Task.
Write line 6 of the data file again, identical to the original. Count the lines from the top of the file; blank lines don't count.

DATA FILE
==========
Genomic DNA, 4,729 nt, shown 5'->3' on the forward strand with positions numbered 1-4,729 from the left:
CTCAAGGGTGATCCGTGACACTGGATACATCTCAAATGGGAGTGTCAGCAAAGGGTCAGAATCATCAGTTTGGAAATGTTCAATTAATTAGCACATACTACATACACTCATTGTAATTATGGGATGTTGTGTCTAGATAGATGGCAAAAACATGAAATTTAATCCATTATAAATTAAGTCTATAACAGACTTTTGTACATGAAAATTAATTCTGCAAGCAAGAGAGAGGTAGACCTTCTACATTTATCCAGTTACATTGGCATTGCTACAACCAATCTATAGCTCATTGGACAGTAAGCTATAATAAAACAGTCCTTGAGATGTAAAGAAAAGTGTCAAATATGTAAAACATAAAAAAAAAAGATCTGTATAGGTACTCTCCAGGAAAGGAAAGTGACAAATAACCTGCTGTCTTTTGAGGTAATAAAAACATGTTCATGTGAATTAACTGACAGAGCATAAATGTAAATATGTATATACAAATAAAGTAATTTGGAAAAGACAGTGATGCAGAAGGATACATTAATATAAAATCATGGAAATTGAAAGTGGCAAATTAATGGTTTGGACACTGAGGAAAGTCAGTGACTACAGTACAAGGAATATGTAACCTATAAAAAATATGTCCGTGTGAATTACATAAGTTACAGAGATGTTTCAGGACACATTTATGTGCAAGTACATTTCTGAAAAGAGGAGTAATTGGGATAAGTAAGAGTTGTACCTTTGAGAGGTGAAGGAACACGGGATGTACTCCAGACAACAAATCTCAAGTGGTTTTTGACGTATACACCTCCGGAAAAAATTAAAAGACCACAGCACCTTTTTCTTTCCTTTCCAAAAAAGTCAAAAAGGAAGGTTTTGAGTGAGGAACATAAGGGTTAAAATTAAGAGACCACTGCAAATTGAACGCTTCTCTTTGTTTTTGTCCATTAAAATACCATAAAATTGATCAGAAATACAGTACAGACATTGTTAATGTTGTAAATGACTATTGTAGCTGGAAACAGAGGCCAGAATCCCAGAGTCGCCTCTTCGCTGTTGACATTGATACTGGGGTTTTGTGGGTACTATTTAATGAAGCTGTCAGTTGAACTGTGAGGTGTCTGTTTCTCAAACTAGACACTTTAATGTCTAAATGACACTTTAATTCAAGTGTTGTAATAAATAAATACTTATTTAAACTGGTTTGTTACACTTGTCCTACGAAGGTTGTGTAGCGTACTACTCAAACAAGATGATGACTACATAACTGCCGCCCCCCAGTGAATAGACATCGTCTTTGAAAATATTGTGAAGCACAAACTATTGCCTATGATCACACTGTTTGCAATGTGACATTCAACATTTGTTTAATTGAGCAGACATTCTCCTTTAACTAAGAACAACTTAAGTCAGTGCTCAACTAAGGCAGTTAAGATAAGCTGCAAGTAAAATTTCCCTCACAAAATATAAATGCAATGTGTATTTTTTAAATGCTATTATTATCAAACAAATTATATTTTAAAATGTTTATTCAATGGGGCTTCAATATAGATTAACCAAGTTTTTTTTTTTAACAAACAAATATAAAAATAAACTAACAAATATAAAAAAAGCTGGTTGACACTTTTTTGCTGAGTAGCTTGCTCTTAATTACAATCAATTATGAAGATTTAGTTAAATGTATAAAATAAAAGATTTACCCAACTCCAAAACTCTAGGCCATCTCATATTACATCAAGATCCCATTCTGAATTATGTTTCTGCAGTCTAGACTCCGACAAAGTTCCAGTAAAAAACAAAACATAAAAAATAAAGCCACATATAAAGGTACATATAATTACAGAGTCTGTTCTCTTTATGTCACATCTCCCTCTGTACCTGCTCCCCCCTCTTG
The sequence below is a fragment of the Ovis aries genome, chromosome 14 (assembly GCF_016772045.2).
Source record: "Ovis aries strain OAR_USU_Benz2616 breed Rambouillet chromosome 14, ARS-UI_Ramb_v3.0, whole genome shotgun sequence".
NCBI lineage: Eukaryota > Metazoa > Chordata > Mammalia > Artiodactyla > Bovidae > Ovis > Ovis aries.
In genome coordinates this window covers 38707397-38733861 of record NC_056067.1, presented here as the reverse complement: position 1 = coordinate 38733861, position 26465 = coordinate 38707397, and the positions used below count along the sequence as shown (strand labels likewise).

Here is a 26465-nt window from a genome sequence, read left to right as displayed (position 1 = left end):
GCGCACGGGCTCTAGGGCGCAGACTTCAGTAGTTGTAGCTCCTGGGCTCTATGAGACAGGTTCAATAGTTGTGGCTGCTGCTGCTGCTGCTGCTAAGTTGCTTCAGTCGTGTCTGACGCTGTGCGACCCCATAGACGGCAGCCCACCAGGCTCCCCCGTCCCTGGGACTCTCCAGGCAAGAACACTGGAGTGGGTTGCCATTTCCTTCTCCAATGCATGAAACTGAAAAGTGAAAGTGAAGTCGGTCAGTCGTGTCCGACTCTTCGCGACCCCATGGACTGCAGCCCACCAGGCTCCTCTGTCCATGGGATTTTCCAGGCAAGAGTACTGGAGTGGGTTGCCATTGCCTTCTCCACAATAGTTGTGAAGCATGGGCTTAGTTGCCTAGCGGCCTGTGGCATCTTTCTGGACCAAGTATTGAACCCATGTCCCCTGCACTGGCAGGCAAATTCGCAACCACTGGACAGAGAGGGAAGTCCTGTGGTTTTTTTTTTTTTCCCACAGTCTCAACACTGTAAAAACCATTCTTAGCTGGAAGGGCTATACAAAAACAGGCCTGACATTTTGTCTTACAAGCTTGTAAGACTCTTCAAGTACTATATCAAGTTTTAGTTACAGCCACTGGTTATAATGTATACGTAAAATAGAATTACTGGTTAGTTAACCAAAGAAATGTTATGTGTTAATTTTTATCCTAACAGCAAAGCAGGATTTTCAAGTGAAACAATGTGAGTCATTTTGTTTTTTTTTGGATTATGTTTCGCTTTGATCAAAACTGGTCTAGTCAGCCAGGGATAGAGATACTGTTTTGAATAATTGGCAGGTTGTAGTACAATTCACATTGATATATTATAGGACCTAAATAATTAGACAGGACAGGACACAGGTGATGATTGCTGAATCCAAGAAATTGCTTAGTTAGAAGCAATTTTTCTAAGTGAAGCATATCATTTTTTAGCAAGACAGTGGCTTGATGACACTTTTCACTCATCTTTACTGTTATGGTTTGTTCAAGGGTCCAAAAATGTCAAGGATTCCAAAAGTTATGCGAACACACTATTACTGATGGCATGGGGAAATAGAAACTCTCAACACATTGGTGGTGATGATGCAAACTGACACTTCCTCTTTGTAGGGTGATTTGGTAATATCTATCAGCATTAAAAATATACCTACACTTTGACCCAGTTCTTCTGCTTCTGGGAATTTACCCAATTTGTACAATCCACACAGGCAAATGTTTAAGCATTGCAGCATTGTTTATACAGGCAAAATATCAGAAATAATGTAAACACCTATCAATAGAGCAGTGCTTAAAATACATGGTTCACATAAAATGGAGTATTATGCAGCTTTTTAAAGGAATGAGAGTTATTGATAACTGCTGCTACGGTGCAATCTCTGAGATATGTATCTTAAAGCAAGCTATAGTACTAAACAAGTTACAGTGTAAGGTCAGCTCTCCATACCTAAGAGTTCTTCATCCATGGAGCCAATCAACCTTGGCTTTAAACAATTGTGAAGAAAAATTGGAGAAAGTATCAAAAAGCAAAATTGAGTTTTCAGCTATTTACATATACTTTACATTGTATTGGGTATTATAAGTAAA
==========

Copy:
In genome coordinates this window covers 38707397-38733861 of record NC_056067.1, presented here as the reverse complement: position 1 = coordinate 38733861, position 26465 = coordinate 38707397, and the positions used below count along the sequence as shown (strand labels likewise).